My EQView feature this week is a review of Night Moves, a new film which shines a spotlight on Green activism and one specific act of ecoterrorism. The film explores the aftermath of the act of ecoterrorism and looks at its far-reaching (and unintended) consequences.
My EQView review of Night Moves is here:
Cut and pasted from the EQView website:
NIGHT MOVES – REVIEW
Night Moves follows three Green activists as they plan, prepare and carry out an act of ecoterrorism. The film then examines and explores the aftermath of this action and the far-reaching consequences for all concerned.
Night Moves stars Jesse Eisenberg (Josh), Dakota Fanning (Dena) and Peter Sarsgaard (Harmon) as the three Green activists. As a viewer, you gradually get to know them as people over a period of time and this means you genuinely care about them. You have a lot invested in what happens to them and what becomes of them. Will their plan work, will they succeed, will they be caught, and, ultimately, what price will they pay?
I loved the film’s pacing. It takes its time and is a slow burn, steadily ratcheting up the tension. Night Moves is the name of the boat the activists buy (an integral part of the plan) and it is at night that they carry out their act of ecoterrorism, under cover of darkness when their actions will hopefully be hidden and pass unnoticed. The fact that it is night-time significantly increases the tension and the drama for the audience.
The film considers what constitutes a successful ecological or environmental campaign action. Is it about making a big statement/gesture and grandstanding or is it about gradually changing behaviour and delivering results by educating and empowering people to live a more ecologically and environmentally friendly lifestyle? What is the best way to effect lasting change?
I valued the fact that the film did not stop with the act of ecoterrorism, but went on to examine its aftermath in-depth, exploring the far-reaching consequences of the group’s actions on themselves, their friends, and their communities.
The act of ecoterrorism is targeted against property not people and no one is meant to get hurt. But even when no harm is intended, people can and do get caught in the crossfire and become collateral damage. As the full horror of the aftermath emerges, the lives of all three protagonists start to unravel.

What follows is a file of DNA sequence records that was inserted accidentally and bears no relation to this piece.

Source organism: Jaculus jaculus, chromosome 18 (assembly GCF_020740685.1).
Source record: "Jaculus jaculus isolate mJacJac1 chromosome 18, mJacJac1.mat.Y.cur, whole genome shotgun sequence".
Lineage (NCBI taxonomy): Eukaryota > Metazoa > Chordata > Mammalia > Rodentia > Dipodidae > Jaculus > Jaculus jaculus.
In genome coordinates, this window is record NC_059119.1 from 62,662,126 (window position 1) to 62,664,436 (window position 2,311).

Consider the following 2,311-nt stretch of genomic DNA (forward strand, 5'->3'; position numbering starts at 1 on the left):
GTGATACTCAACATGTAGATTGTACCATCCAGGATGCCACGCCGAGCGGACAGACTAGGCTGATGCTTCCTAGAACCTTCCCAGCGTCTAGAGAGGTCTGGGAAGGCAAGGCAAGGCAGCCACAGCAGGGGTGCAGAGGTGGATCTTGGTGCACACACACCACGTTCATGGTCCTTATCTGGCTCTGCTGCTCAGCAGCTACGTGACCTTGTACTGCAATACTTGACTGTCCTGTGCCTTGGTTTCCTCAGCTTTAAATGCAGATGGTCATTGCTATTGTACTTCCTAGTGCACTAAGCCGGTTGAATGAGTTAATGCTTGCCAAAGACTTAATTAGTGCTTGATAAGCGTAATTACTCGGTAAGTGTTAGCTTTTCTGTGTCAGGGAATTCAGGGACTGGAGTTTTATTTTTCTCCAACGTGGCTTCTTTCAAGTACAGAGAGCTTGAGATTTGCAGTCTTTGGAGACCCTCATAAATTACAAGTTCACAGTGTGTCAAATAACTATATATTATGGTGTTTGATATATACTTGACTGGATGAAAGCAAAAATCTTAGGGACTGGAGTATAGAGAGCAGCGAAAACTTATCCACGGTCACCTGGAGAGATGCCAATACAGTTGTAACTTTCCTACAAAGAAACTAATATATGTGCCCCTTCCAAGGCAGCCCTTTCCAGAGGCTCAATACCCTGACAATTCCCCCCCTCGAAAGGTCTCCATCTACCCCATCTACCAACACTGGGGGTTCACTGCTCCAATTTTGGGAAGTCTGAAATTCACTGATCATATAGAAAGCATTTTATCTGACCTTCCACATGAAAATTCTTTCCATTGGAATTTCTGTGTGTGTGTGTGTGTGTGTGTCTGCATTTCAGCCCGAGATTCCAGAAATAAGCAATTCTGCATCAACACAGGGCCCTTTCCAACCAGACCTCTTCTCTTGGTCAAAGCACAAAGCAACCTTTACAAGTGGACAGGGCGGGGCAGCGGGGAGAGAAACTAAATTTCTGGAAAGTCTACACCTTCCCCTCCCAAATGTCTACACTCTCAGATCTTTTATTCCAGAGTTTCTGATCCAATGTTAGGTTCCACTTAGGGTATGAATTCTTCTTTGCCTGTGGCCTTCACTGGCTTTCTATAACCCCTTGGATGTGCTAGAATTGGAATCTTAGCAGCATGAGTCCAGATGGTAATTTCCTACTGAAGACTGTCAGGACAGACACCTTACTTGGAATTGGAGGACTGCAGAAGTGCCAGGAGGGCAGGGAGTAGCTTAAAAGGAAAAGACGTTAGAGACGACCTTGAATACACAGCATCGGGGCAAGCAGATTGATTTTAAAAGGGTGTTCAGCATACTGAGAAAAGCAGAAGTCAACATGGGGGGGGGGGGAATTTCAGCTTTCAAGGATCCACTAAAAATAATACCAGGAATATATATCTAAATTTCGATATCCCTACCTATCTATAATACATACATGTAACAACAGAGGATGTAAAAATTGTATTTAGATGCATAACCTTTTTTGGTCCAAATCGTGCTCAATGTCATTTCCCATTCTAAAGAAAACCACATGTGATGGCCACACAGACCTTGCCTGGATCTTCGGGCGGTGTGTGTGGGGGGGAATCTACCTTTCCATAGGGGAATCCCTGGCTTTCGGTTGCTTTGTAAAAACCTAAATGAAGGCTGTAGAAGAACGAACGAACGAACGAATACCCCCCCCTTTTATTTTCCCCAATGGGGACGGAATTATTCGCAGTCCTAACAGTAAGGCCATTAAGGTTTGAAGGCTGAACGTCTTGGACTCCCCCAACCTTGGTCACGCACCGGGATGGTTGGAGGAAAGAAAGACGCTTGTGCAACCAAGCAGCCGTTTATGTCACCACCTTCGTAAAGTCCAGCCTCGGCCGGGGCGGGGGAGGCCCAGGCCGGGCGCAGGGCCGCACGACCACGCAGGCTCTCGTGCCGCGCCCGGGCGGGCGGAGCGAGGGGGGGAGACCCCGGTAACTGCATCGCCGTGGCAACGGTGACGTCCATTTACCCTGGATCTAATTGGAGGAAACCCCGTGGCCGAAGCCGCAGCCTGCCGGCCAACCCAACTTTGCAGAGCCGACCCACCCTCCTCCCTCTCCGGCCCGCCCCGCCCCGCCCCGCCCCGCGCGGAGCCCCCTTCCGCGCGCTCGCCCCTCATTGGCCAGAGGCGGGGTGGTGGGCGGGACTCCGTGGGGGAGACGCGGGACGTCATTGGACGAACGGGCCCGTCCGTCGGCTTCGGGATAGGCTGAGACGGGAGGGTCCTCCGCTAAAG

All three activists attempt to return to their normal day-to-day lives. They each have their own way of dealing with what they have done and they are affected in different ways. But they are all damaged by the experience and pay a heavy price for their actions, especially in terms of their conscience and their peace of mind. Guilt is a very heavy burden to carry around if there is no one you can talk to and it can eat you up from the inside. The film looks at the effects of guilt and the psychological damage inflicted on the three activists.
The film is stunning to look at, in terms of the scenery and the landscapes featured, which is fitting for a film about Green issues and the environment. The film very much places human beings in the context of the landscapes and the geographical spaces that they occupy, and looks at how human beings interact with their environment.
Night Moves made a profound impression on me. It engaged my brain, and I am still thinking about the film, and the issues it raises, a long time after seeing the film. Night Moves makes you think seriously about how far you would/should go to achieve certain campaign objectives, and opens your eyes to the many unforeseen and unintended consequences of an individual’s/group’s actions. Dropping a small stone in a big pond can cause ripples that reach far and wide.
To summarise, this is an intelligent, thoughtful and thought-provoking film, utterly compelling from start to finish, which will haunt you for a long time to come. Food for the brain.
Night Moves is currently playing in UK cinemas.